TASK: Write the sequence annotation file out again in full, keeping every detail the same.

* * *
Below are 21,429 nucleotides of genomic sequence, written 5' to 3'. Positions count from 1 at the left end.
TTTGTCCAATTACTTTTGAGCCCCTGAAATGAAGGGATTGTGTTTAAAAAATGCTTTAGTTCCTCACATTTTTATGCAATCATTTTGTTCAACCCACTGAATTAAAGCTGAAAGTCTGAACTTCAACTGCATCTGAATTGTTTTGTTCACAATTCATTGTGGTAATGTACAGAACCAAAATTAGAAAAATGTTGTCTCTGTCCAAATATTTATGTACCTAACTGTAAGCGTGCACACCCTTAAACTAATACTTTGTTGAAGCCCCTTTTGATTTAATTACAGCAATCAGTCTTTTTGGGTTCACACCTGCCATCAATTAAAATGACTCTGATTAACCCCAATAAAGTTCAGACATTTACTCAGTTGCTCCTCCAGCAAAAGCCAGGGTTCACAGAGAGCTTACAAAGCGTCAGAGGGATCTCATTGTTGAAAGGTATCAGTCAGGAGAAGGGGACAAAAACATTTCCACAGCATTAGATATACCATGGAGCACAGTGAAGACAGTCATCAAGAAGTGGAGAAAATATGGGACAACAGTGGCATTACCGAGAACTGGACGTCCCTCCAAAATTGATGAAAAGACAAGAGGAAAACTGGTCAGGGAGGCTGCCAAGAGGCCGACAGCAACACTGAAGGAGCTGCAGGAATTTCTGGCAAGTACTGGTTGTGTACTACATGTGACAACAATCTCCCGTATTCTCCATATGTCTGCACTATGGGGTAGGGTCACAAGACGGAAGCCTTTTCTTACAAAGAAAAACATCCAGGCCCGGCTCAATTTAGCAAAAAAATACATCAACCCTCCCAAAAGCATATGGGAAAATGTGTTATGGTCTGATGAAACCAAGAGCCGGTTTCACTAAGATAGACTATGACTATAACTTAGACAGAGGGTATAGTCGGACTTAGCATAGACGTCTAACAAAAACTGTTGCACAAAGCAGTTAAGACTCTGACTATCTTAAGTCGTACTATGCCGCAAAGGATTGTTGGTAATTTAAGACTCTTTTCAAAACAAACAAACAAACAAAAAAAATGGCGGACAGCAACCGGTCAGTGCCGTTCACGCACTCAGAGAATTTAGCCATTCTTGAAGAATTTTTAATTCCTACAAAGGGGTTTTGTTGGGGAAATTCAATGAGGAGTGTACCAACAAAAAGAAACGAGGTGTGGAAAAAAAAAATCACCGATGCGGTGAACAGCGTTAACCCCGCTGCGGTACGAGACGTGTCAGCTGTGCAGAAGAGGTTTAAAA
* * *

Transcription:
Below are 21,429 nucleotides of genomic sequence, written 5' to 3'. Positions count from 1 at the left end.
TTTGTCCAATTACTTTTGAGCCCCTGAAATGAAGGGATTGTGTTTAAAAAATGCTTTAGTTCCTCACATTTTTATGCAATCATTTTGTTCAACCCACTGAATTAAAGCTGAAAGTCTGAACTTCAACTGCATCTGAATTGTTTTGTTCACAATTCATTGTGGTAATGTACAGAACCAAAATTAGAAAAATGTTGTCTCTGTCCAAATATTTATGTACCTAACTGTAAGCGTGCACACCCTTAAACTAATACTTTGTTGAAGCCCCTTTTGATTTAATTACAGCAATCAGTCTTTTTGGGTTCACACCTGCCATCAATTAAAATGACTCTGATTAACCCCAATAAAGTTCAGACATTTACTCAGTTGCTCCTCCAGCAAAAGCCAGGGTTCACAGAGAGCTTACAAAGCGTCAGAGGGATCTCATTGTTGAAAGGTATCAGTCAGGAGAAGGGGACAAAAACATTTCCACAGCATTAGATATACCATGGAGCACAGTGAAGACAGTCATCAAGAAGTGGAGAAAATATGGGACAACAGTGGCATTACCGAGAACTGGACGTCCCTCCAAAATTGATGAAAAGACAAGAGGAAAACTGGTCAGGGAGGCTGCCAAGAGGCCGACAGCAACACTGAAGGAGCTGCAGGAATTTCTGGCAAGTACTGGTTGTGTACTACATGTGACAACAATCTCCCGTATTCTCCATATGTCTGCACTATGGGGTAGGGTCACAAGACGGAAGCCTTTTCTTACAAAGAAAAACATCCAGGCCCGGCTCAATTTAGCAAAAAAATACATCAACCCTCCCAAAAGCATATGGGAAAATGTGTTATGGTCTGATGAAACCAAGAGCCGGTTTCACTAAGATAGACTATGACTATAACTTAGACAGAGGGTATAGTCGGACTTAGCATAGACGTCTAACAAAAACTGTTGCACAAAGCAGTTAAGACTCTGACTATCTTAAGTCGTACTATGCCGCAAAGGATTGTTGGTAATTTAAGACTCTTTTCAAAACAAACAAACAAACAAAAAAAATGGCGGACAGCAACCGGTCAGTGCCGTTCACGCACTCAGAGAATTTAGCCATTCTTGAAGAATTTTTAATTCCTACAAAGGGGTTTTGTTGGGGAAATTCAATGAGGAGTGTACCAACAAAAAGAAACGAGGTGTGGAAAAAAAAAATCACCGATGCGGTGAACAGCGTTAACCCCGCTGCGGTACGAGACGTGTCAGCTGTGCAGAAGAGGTTTAAAA